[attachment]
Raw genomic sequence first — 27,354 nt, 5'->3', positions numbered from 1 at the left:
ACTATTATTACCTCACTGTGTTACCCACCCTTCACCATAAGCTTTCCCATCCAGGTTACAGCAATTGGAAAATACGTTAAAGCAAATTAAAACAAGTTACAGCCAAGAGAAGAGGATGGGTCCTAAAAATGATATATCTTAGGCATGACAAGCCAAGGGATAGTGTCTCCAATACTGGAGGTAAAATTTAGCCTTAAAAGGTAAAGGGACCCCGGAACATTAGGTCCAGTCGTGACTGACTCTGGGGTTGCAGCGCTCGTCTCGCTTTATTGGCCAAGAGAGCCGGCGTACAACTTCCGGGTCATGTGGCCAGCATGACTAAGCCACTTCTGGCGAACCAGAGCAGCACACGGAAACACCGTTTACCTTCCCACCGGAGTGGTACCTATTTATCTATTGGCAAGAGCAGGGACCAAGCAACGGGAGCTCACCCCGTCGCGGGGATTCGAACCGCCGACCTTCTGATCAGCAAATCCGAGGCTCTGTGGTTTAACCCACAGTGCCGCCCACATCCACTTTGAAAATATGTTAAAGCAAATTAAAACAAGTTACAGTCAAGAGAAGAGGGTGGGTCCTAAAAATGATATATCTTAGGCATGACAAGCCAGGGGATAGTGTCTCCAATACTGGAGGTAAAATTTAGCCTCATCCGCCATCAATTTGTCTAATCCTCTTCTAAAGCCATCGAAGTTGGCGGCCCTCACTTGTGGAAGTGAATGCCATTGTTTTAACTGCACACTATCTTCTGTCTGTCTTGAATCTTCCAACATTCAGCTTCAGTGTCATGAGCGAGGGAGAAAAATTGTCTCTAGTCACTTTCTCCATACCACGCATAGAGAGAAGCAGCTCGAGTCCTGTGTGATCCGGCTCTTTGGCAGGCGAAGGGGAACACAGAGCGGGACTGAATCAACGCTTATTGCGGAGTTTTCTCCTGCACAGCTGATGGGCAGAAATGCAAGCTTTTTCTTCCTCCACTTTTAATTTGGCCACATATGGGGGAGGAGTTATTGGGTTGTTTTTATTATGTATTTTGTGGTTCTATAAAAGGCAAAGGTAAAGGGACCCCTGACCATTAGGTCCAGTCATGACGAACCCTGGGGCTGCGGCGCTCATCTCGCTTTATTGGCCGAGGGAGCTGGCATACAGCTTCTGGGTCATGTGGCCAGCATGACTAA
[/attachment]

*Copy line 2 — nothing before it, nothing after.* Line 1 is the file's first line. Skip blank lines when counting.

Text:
ACTATTATTACCTCACTGTGTTACCCACCCTTCACCATAAGCTTTCCCATCCAGGTTACAGCAATTGGAAAATACGTTAAAGCAAATTAAAACAAGTTACAGCCAAGAGAAGAGGATGGGTCCTAAAAATGATATATCTTAGGCATGACAAGCCAAGGGATAGTGTCTCCAATACTGGAGGTAAAATTTAGCCTTAAAAGGTAAAGGGACCCCGGAACATTAGGTCCAGTCGTGACTGACTCTGGGGTTGCAGCGCTCGTCTCGCTTTATTGGCCAAGAGAGCCGGCGTACAACTTCCGGGTCATGTGGCCAGCATGACTAAGCCACTTCTGGCGAACCAGAGCAGCACACGGAAACACCGTTTACCTTCCCACCGGAGTGGTACCTATTTATCTATTGGCAAGAGCAGGGACCAAGCAACGGGAGCTCACCCCGTCGCGGGGATTCGAACCGCCGACCTTCTGATCAGCAAATCCGAGGCTCTGTGGTTTAACCCACAGTGCCGCCCACATCCACTTTGAAAATATGTTAAAGCAAATTAAAACAAGTTACAGTCAAGAGAAGAGGGTGGGTCCTAAAAATGATATATCTTAGGCATGACAAGCCAGGGGATAGTGTCTCCAATACTGGAGGTAAAATTTAGCCTCATCCGCCATCAATTTGTCTAATCCTCTTCTAAAGCCATCGAAGTTGGCGGCCCTCACTTGTGGAAGTGAATGCCATTGTTTTAACTGCACACTATCTTCTGTCTGTCTTGAATCTTCCAACATTCAGCTTCAGTGTCATGAGCGAGGGAGAAAAATTGTCTCTAGTCACTTTCTCCATACCACGCATAGAGAGAAGCAGCTCGAGTCCTGTGTGATCCGGCTCTTTGGCAGGCGAAGGGGAACACAGAGCGGGACTGAATCAACGCTTATTGCGGAGTTTTCTCCTGCACAGCTGATGGGCAGAAATGCAAGCTTTTTCTTCCTCCACTTTTAATTTGGCCACATATGGGGGAGGAGTTATTGGGTTGTTTTTATTATGTATTTTGTGGTTCTATAAAAGGCAAAGGTAAAGGGACCCCTGACCATTAGGTCCAGTCATGACGAACCCTGGGGCTGCGGCGCTCATCTCGCTTTATTGGCCGAGGGAGCTGGCATACAGCTTCTGGGTCATGTGGCCAGCATGACTAA